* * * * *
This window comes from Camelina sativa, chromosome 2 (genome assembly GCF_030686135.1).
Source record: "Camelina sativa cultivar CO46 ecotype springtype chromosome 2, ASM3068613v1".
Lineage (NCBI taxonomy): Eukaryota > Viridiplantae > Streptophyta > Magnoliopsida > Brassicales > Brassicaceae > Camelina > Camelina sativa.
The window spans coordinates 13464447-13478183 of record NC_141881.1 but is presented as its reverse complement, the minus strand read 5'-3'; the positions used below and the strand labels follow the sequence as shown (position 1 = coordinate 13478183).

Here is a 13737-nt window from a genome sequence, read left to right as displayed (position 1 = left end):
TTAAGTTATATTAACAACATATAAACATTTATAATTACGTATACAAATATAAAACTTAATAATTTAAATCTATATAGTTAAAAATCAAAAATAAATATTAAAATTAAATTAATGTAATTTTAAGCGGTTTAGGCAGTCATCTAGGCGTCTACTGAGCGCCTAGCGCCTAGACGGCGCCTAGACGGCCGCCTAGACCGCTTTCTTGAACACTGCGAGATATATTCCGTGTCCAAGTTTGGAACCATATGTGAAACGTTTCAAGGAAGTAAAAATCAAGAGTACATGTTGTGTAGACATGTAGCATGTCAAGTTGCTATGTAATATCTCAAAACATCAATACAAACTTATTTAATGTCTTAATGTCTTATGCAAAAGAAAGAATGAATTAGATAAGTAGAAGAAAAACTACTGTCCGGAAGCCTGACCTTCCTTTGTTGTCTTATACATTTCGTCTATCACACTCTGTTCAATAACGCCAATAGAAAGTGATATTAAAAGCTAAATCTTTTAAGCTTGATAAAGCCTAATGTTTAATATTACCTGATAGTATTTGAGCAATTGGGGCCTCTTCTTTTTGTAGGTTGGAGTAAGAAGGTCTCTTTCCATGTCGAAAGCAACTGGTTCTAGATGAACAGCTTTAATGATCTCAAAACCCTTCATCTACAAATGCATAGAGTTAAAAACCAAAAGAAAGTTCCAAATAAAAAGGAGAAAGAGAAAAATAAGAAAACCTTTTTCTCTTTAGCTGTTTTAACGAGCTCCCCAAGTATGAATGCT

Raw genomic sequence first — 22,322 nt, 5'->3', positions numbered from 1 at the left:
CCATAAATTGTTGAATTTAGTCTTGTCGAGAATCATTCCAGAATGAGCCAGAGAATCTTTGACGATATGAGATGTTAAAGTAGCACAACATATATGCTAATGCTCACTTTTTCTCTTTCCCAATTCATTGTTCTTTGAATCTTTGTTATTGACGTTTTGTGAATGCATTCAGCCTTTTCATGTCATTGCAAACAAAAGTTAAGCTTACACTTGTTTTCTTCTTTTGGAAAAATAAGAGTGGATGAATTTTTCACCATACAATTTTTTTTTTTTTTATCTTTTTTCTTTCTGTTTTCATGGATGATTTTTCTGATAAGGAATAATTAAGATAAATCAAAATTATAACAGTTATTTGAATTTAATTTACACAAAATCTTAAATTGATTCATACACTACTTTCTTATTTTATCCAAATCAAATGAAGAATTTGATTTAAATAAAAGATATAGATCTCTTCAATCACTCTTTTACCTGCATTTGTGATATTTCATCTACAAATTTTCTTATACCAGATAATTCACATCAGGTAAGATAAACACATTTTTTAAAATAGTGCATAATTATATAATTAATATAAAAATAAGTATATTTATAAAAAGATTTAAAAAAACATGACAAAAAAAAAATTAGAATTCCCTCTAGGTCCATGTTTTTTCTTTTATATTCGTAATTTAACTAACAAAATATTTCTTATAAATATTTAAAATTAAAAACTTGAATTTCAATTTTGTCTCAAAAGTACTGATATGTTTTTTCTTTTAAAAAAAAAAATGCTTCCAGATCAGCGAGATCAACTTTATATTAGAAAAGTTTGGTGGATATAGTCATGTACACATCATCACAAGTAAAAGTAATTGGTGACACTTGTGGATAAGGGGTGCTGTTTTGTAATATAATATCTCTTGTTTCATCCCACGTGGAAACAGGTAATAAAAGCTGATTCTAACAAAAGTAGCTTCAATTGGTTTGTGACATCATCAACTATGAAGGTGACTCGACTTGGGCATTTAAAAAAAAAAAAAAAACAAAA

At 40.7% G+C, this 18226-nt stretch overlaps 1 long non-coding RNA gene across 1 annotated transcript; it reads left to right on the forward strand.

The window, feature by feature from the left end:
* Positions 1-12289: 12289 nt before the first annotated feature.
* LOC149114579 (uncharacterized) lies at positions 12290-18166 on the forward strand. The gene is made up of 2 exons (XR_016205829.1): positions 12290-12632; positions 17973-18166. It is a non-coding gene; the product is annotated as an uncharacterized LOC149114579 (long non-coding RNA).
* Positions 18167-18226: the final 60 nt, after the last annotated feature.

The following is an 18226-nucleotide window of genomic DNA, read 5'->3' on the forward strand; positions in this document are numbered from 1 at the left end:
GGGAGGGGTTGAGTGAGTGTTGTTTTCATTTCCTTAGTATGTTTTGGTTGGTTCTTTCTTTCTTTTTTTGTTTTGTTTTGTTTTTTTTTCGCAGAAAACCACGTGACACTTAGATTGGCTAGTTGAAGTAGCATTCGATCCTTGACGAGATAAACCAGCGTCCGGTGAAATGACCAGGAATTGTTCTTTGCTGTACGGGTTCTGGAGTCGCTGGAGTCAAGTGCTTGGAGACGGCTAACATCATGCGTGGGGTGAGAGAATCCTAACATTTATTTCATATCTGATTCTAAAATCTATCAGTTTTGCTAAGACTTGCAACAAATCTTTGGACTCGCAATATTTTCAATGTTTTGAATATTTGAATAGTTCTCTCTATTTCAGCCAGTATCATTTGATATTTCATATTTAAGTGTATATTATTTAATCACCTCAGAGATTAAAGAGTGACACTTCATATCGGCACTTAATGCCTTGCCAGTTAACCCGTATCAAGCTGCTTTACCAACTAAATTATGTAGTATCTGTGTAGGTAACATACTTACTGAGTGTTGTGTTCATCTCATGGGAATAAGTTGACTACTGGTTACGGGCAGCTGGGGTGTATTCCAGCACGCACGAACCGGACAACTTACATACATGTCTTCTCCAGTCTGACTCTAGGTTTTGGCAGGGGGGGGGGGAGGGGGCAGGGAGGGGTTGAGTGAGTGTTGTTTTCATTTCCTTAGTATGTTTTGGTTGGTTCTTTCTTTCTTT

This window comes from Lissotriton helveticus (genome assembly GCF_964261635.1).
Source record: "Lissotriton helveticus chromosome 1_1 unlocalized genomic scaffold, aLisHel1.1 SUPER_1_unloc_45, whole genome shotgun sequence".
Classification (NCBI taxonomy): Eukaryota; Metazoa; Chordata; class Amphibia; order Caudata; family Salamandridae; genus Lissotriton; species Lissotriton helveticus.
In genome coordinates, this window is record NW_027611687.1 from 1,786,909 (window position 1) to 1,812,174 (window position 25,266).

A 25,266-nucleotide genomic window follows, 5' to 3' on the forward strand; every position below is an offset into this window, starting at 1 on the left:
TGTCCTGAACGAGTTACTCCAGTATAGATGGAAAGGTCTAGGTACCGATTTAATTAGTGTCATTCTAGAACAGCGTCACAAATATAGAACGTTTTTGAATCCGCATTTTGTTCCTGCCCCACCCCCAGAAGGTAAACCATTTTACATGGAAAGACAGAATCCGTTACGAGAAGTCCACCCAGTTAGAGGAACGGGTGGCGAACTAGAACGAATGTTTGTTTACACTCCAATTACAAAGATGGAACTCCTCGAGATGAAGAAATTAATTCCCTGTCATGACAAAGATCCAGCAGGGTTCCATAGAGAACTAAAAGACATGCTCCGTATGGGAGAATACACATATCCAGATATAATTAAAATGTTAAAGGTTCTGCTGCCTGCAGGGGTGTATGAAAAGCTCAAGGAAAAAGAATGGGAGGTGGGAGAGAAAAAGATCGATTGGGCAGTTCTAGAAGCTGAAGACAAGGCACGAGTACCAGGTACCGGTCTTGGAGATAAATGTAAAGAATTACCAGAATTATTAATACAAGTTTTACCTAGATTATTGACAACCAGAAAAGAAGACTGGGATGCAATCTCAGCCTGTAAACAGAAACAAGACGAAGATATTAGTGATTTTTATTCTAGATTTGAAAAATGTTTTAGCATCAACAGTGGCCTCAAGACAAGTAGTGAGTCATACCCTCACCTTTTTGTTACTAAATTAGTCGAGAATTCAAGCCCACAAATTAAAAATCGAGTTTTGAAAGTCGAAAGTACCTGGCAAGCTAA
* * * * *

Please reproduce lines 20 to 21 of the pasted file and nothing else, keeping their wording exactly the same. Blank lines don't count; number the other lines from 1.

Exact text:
A 25,266-nucleotide genomic window follows, 5' to 3' on the forward strand; every position below is an offset into this window, starting at 1 on the left:
TGTCCTGAACGAGTTACTCCAGTATAGATGGAAAGGTCTAGGTACCGATTTAATTAGTGTCATTCTAGAACAGCGTCACAAATATAGAACGTTTTTGAATCCGCATTTTGTTCCTGCCCCACCCCCAGAAGGTAAACCATTTTACATGGAAAGACAGAATCCGTTACGAGAAGTCCACCCAGTTAGAGGAACGGGTGGCGAACTAGAACGAATGTTTGTTTACACTCCAATTACAAAGATGGAACTCCTCGAGATGAAGAAATTAATTCCCTGTCATGACAAAGATCCAGCAGGGTTCCATAGAGAACTAAAAGACATGCTCCGTATGGGAGAATACACATATCCAGATATAATTAAAATGTTAAAGGTTCTGCTGCCTGCAGGGGTGTATGAAAAGCTCAAGGAAAAAGAATGGGAGGTGGGAGAGAAAAAGATCGATTGGGCAGTTCTAGAAGCTGAAGACAAGGCACGAGTACCAGGTACCGGTCTTGGAGATAAATGTAAAGAATTACCAGAATTATTAATACAAGTTTTACCTAGATTATTGACAACCAGAAAAGAAGACTGGGATGCAATCTCAGCCTGTAAACAGAAACAAGACGAAGATATTAGTGATTTTTATTCTAGATTTGAAAAATGTTTTAGCATCAACAGTGGCCTCAAGACAAGTAGTGAGTCATACCCTCACCTTTTTGTTACTAAATTAGTCGAGAATTCAAGCCCACAAATTAAAAATCGAGTTTTGAAAGTCGAAAGTACCTGGCAAGCTAA